As we fast approach the Christmas or Holiday or whatever you want to call it season, my mind often wanders down to that dusty place called memory lane. It’s there that I recall celebrations of days gone by with family and friends and acquaintances whom at the time I thought were friends who today I wouldn’t recognize if they sat down next to me. I wonder where those people are today and if they hold the same memories that I do?
As with any type of celebration, be it a holiday, a wedding a birth or a graduation, I’m sure we’ve all encountered ones that were good, ones that were not so good and ones that for whatever reason, were just plain bad. Maybe the food sucked, maybe the music wasn’t to your liking, maybe you didn’t like the people or person you were with or maybe your drunk relative conducted themselves in such a way as to put a stain on the whole affair. I hope that when you think about all of them, you focus on the good ones.
I’m gonna focus on Christmas and what I remember most about them from back when I was a whole lot younger. Most it has to do with the presents that I received and the memories that come back to me when I think about them.
Naturally, there was the first bicycle. It was gold in color and to top it off it was a three speed!. Yep, when all my friends were tooling around on one gear, I had three. It was cool and so was I until the day I rode it up a curb and bent the wheel that never got fixed and the bike was left to gather dust in the basement. Oh, but the time in between was unforgettable. It was my horse, it was my chariot, it was my car and it was my plane.
Then there was roller skates. No, not roller blades but roller skates. Today, they’d be a relic but back then they were the kind that you needed a key to turn and tighten the little clasps on the front and the back of it that held it in place on your feet. You'd wear the key around your neck on an old shoelace and it dangled like an amulet and was always at hand when the skates had to be adjusted. They were the kind that adjusted its size to actually fit your foot and they were bound with a strap of leather to hold them on. The kind that would randomly fall off one of your feet when you hit to many bumps or went to fast and dangle and you’ve have to stop and put it back on. They were the kind that you strapped to your foot so tight that the leather band left its imprint around your ankle and they were kind that when the leather band finally gave way and broke, left you in tears.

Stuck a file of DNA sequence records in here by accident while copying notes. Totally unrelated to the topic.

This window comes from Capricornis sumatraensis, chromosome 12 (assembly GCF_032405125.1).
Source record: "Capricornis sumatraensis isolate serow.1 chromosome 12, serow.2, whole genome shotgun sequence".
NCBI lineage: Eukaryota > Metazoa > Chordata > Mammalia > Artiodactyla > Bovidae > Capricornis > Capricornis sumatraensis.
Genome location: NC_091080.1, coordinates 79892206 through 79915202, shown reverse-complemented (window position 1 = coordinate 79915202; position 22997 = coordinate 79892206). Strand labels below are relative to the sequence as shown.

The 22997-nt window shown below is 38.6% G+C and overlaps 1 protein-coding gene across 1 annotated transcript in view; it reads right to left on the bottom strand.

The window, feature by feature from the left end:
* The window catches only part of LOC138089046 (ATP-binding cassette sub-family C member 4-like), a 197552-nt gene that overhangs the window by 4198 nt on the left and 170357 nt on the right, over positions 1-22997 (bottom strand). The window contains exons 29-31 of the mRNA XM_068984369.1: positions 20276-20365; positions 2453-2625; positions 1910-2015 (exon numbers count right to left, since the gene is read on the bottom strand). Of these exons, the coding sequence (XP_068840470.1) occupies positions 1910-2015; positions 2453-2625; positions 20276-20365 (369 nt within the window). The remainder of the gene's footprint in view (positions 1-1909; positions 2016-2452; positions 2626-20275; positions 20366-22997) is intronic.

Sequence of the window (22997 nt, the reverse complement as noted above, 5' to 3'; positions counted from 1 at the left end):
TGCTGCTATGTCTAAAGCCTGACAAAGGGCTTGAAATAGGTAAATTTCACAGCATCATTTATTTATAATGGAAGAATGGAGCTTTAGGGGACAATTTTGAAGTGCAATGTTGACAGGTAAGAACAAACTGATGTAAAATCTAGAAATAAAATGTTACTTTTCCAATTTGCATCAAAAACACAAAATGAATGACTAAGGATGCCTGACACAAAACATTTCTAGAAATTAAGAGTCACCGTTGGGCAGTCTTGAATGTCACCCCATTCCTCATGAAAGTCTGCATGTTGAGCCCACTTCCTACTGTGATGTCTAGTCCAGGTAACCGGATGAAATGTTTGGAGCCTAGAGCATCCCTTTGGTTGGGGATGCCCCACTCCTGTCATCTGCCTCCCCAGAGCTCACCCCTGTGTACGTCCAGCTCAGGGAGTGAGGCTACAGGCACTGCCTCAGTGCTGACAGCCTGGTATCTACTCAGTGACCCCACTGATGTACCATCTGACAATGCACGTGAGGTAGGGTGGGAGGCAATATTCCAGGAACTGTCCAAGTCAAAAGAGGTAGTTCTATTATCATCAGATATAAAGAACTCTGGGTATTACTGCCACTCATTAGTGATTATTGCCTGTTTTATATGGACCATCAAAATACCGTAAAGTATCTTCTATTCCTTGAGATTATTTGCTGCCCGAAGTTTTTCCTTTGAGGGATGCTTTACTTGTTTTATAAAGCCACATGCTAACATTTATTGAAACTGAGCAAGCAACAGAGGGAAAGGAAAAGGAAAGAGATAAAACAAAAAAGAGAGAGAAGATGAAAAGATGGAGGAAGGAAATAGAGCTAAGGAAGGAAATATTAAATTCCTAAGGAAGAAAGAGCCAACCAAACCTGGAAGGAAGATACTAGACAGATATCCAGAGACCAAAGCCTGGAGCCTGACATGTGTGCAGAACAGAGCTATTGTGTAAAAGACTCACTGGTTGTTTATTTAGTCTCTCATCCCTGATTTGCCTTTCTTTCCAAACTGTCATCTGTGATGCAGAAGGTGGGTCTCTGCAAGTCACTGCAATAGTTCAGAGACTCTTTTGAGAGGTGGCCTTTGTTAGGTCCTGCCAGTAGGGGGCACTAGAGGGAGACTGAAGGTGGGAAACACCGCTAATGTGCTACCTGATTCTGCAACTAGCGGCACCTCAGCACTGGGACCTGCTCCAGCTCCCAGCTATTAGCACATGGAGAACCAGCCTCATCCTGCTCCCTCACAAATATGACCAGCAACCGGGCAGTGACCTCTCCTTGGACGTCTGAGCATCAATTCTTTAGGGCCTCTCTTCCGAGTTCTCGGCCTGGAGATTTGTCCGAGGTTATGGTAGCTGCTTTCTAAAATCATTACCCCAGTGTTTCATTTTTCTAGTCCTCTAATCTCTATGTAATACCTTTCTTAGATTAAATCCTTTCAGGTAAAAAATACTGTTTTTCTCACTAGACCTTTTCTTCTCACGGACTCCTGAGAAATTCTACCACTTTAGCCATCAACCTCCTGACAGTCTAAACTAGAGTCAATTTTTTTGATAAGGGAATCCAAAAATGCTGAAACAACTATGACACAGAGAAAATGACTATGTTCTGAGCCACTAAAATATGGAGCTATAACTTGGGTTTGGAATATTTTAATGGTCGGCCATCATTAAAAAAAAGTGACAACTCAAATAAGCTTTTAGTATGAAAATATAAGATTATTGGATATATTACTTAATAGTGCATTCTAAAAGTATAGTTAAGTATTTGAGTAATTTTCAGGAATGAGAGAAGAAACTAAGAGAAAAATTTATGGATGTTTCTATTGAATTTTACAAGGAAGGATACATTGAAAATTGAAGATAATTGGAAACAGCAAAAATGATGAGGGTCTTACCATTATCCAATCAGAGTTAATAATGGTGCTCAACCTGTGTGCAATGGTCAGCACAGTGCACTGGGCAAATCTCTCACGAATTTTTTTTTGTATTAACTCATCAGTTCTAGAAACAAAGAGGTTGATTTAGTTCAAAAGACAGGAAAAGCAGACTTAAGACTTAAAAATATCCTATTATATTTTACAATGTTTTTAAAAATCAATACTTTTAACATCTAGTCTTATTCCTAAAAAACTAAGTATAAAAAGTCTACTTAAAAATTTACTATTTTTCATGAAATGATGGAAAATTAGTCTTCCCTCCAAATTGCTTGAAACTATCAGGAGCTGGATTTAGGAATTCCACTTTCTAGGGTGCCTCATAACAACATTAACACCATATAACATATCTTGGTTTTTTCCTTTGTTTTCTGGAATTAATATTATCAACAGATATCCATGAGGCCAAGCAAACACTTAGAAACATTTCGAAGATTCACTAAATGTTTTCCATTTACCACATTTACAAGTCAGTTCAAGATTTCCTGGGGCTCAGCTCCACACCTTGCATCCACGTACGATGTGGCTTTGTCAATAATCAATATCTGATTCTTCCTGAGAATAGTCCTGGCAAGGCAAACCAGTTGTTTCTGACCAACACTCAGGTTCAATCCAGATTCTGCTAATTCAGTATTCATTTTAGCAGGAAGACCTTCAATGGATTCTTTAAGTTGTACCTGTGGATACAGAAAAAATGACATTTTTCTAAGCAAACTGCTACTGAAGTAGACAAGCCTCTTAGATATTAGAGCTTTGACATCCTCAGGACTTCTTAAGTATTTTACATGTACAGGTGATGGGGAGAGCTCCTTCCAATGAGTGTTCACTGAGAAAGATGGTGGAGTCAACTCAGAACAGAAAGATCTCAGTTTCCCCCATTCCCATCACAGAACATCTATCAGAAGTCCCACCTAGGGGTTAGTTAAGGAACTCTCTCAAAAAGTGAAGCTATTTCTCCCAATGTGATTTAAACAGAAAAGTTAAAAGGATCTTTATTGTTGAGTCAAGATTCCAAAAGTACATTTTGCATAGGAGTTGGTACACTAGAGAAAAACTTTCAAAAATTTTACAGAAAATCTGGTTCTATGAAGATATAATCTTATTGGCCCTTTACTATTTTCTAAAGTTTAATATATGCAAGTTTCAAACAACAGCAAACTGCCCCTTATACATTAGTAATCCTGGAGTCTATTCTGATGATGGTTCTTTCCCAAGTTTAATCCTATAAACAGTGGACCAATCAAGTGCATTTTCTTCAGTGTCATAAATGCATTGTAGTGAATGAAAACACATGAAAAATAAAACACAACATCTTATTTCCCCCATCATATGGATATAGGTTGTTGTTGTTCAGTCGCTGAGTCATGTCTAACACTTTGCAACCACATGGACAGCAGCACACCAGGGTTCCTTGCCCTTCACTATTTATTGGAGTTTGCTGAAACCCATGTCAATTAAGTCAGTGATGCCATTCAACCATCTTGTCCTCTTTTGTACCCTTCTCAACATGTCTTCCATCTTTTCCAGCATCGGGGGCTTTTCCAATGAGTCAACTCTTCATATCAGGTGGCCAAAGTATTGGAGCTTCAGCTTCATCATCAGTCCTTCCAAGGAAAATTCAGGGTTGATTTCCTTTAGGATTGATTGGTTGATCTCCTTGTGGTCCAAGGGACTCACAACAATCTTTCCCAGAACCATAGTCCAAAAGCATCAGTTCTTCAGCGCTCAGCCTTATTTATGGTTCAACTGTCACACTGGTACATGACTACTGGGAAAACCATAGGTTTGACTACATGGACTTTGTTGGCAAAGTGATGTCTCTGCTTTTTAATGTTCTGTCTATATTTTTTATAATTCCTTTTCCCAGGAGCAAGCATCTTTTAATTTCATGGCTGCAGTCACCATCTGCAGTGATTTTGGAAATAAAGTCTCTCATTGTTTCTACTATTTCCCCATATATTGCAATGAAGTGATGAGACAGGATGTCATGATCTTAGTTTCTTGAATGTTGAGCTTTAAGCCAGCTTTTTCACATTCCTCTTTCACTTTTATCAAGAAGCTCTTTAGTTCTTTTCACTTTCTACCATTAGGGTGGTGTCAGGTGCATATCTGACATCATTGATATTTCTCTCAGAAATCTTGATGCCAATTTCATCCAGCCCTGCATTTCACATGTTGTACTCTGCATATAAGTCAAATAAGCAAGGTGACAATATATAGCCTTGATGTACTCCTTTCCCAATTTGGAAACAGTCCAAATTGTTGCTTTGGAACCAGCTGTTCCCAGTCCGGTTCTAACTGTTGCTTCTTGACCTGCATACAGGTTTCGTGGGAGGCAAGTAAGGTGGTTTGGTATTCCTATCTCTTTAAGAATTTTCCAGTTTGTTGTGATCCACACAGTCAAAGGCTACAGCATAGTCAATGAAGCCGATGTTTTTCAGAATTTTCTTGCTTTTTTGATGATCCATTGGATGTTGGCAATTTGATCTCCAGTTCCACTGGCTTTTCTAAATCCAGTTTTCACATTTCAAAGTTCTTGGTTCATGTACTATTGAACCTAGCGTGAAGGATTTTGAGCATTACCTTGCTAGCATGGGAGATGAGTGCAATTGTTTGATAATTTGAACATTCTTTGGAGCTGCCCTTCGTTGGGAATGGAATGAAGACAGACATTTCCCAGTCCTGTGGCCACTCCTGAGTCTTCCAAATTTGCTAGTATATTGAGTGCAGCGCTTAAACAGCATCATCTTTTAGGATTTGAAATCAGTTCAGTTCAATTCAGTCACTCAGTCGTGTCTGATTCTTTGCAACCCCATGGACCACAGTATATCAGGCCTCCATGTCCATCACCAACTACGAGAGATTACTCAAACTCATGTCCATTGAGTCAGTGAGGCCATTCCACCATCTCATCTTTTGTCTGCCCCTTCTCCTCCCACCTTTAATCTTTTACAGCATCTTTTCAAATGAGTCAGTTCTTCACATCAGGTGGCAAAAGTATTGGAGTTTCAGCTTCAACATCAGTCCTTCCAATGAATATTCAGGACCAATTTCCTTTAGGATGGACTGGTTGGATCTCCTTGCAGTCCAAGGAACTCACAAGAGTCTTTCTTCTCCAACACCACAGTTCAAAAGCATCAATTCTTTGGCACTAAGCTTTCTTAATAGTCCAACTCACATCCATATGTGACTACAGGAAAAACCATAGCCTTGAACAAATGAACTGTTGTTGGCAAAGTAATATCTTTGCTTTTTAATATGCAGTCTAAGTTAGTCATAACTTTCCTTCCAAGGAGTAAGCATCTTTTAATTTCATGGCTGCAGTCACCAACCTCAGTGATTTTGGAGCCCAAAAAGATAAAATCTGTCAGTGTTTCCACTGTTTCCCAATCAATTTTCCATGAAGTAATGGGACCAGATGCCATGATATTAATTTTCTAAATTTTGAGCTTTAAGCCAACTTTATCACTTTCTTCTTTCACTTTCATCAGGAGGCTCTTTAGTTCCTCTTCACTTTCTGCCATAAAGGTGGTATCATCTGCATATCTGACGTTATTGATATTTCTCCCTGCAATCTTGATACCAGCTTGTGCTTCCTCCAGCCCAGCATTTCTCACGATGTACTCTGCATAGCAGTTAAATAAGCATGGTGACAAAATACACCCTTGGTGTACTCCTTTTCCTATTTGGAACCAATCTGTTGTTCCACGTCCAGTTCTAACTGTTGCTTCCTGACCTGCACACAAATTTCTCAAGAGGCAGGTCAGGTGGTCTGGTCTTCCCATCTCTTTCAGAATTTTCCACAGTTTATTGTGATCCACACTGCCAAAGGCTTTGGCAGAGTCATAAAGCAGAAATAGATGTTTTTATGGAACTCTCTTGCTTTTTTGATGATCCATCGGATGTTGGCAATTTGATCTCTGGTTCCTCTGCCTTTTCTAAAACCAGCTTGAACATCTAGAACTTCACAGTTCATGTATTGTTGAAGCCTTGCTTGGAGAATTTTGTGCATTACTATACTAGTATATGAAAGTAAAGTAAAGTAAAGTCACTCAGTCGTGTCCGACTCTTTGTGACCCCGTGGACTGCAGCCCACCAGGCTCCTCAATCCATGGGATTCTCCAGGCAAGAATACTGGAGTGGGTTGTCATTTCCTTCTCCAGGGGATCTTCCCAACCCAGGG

After that, there was the baseball glove Stiff as a board when you first got it and had to be “broken in”. You’d massage it with oil and put a ball in the “pocket” and tie it real tight with rubber bands or string so that it would fit your hand and be more flexible and make it easier to catch those screaming line drives and pop ups with. It was the kind of glove that would dig balls out of the dirt and the kind where you’d relish the sting when you caught the ball in the palm of the glove instead of the web. It was the kind of glove you were reluctant to lend to any of your friends for fear that they might somehow corrupt it and it was the kind of glove that smelled like baseball when you put it next to your pillow and had dreams of playing in the big leagues someday. It was the kind of glove that lasted for years and when it finally came time to part with it, it was one of the hardest things you ever had to do.
Next, there was a football. The kind you’d spend hours playing catch with your friends with. The kind you’d tuck under your arms and dodge would be tacklers and fantasize about scoring that last second touchdown that lifted your favorite team to victory. The kind that survived countless games of two hand touch on the concrete streets of Brooklyn and seemed indestructible even when the ends began to fray and had to be held together with electrical tape and the laces snapped and had to be replaced by the old strings of an even older sneaker. The kind that would sit itself in the closet patiently waiting during the hot months of summer only to resurrect itself again when the fall and the winter hit.
After that there was the smell of fresh cardboard when the board games were cracked open and people sat around the table or on the floor and played and talked and laughed. There was the sawdust quality when you ran your hands around the box of that thousand piece jigsaw puzzle and thought to yourself that it wouldn’t be so hard to put together. There was the aroma of Elmer’s glue with its white bottle and orange cap and the snipping of pieces of plastic in order to put together the model airplane or car ort train or whatever it was being assembled.
These days, I watch with what I call a distracted interest when I hear stories about people that are standing line for hours at a time just waiting to get their hands on the latest hot gadget. This year, I think it’s something called the Xbox 360 and I wonder if years from now people will be around writing about the time they scored a bazillion points or defeated some image of an enemy that flashed in front of them on a tube after being freed from its shrink wrapped prison.
I hope I’m wrong but I sorta doubt it.
Here’s wishing you all happy memories from me and mine to you and yours.
Bob & Anna